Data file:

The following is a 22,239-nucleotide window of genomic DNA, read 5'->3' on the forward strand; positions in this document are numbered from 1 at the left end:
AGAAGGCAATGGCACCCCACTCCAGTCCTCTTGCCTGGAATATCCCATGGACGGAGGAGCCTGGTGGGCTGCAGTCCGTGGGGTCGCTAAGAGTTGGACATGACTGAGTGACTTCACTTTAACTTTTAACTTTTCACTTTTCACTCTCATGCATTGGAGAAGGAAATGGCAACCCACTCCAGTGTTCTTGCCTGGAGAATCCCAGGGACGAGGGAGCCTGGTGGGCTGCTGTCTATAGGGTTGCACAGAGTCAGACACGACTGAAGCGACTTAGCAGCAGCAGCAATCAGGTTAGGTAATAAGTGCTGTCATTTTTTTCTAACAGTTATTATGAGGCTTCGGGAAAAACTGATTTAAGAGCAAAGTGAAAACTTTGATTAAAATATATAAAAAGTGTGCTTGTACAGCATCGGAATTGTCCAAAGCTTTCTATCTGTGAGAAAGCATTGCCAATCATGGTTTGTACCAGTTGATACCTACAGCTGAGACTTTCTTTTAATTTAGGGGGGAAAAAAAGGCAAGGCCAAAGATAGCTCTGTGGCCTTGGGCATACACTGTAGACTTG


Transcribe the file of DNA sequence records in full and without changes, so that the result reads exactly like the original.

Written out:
The following is a 22,239-nucleotide window of genomic DNA, read 5'->3' on the forward strand; positions in this document are numbered from 1 at the left end:
AGAAGGCAATGGCACCCCACTCCAGTCCTCTTGCCTGGAATATCCCATGGACGGAGGAGCCTGGTGGGCTGCAGTCCGTGGGGTCGCTAAGAGTTGGACATGACTGAGTGACTTCACTTTAACTTTTAACTTTTCACTTTTCACTCTCATGCATTGGAGAAGGAAATGGCAACCCACTCCAGTGTTCTTGCCTGGAGAATCCCAGGGACGAGGGAGCCTGGTGGGCTGCTGTCTATAGGGTTGCACAGAGTCAGACACGACTGAAGCGACTTAGCAGCAGCAGCAATCAGGTTAGGTAATAAGTGCTGTCATTTTTTTCTAACAGTTATTATGAGGCTTCGGGAAAAACTGATTTAAGAGCAAAGTGAAAACTTTGATTAAAATATATAAAAAGTGTGCTTGTACAGCATCGGAATTGTCCAAAGCTTTCTATCTGTGAGAAAGCATTGCCAATCATGGTTTGTACCAGTTGATACCTACAGCTGAGACTTTCTTTTAATTTAGGGGGGAAAAAAAGGCAAGGCCAAAGATAGCTCTGTGGCCTTGGGCATACACTGTAGACTTG